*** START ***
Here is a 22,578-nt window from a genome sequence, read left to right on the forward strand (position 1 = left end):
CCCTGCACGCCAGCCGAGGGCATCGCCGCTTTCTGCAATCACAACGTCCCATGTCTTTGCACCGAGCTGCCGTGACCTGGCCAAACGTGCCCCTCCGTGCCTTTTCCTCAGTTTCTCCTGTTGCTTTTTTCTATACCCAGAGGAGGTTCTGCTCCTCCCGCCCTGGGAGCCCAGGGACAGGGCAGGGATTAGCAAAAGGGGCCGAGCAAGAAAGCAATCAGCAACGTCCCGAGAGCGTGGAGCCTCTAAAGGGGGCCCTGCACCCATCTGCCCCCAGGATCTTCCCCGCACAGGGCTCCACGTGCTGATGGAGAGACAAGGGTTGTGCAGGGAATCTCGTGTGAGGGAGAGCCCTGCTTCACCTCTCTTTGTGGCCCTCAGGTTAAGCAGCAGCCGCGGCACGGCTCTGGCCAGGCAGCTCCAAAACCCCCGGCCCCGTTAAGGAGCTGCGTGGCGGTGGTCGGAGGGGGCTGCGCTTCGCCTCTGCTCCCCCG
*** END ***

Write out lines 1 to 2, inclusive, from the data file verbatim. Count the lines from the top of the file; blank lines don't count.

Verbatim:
Here is a 22,578-nt window from a genome sequence, read left to right on the forward strand (position 1 = left end):
CCCTGCACGCCAGCCGAGGGCATCGCCGCTTTCTGCAATCACAACGTCCCATGTCTTTGCACCGAGCTGCCGTGACCTGGCCAAACGTGCCCCTCCGTGCCTTTTCCTCAGTTTCTCCTGTTGCTTTTTTCTATACCCAGAGGAGGTTCTGCTCCTCCCGCCCTGGGAGCCCAGGGACAGGGCAGGGATTAGCAAAAGGGGCCGAGCAAGAAAGCAATCAGCAACGTCCCGAGAGCGTGGAGCCTCTAAAGGGGGCCCTGCACCCATCTGCCCCCAGGATCTTCCCCGCACAGGGCTCCACGTGCTGATGGAGAGACAAGGGTTGTGCAGGGAATCTCGTGTGAGGGAGAGCCCTGCTTCACCTCTCTTTGTGGCCCTCAGGTTAAGCAGCAGCCGCGGCACGGCTCTGGCCAGGCAGCTCCAAAACCCCCGGCCCCGTTAAGGAGCTGCGTGGCGGTGGTCGGAGGGGGCTGCGCTTCGCCTCTGCTCCCCCG